Sunday, October 25, 2009

Tending the Garden for a Good Harvest: Faithfulness

Galatians 5:22-23 But the fruit of the Spirit is love, joy, peace, patience, kindness, goodness, faithfulness, 23gentleness and self-control. Against such things there is no law.

We’ve been studying the Fruit of the Spirit for seven weeks, and we’ve journeyed through love, joy, peace, patience, kindness, and goodness. Every week I remind you that the Fruit of the Spirit is not nine separate “fruits” but indeed nine aspects of the same Fruit, and that it only comes from the Holy Spirit. We are privileged to have the God of the Universe live within us, and when we talk about the Fruit of the Spirit, it’s really all about His character showing through our lives.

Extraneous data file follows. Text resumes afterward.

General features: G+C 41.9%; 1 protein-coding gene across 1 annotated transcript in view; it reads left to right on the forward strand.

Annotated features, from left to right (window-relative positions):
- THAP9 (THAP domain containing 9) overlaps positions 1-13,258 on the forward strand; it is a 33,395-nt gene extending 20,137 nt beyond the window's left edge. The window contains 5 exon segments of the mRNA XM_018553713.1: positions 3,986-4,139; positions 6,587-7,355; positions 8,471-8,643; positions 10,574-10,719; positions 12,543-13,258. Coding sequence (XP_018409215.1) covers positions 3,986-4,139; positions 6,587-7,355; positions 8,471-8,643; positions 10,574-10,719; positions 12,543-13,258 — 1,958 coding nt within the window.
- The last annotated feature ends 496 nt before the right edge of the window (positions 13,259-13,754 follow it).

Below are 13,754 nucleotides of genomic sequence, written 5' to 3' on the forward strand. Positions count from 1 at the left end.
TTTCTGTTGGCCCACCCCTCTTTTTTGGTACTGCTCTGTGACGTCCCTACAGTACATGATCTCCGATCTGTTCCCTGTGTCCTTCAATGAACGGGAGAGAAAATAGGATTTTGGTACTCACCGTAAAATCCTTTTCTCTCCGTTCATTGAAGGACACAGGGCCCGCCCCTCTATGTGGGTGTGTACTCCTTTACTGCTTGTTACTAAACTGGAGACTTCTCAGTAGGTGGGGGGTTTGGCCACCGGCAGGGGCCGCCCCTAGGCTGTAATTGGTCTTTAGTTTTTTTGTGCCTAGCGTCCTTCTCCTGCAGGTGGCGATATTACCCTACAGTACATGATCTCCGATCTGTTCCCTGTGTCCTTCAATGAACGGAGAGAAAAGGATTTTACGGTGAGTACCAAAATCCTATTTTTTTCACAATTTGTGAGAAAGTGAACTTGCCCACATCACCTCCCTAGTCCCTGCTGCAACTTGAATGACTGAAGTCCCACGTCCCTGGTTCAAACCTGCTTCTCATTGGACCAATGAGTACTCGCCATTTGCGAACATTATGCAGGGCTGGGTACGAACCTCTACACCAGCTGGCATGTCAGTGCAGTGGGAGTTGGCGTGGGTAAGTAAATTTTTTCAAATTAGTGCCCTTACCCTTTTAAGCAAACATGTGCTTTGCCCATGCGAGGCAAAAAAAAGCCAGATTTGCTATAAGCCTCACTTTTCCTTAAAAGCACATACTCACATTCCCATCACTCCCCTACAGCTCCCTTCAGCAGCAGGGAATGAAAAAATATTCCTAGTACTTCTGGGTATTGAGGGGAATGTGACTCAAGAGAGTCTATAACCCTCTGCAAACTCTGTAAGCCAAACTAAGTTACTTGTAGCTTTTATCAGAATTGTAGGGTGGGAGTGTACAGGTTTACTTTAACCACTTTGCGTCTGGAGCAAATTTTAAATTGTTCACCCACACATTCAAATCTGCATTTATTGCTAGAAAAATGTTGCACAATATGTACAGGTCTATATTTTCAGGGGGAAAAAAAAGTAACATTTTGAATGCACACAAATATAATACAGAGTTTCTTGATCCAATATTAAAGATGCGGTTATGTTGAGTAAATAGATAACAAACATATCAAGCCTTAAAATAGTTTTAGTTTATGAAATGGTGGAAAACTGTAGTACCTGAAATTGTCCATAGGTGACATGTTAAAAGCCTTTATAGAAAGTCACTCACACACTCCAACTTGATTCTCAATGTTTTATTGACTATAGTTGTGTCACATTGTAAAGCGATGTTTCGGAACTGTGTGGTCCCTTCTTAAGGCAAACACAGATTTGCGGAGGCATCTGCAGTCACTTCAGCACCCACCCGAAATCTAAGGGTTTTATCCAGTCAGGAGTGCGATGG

This morning we’re going to start with a contest. Would all of the married people in the congregation please stand. [marriage longevity contest: ask for one thing that has kept them together this long]

The Greek word we are looking at this morning is pistis. This can cause some confusion, because this word carries different meanings throughout scripture. We understand that faith is necessary for salvation (Ephesians 2:8-9: For it is by grace you have been saved, through faith – and this is not from yourselves, it is the gift of God – not by works, so that no one can boast.).

Faith is also set aside as a spiritual gift (Now to each one the manifestation of the Spirit is given for the common good. To one there is given through the Spirit the message of wisdom, to another the message of knowledge by the means of the same Spirit, to another faith by the same Spirit…)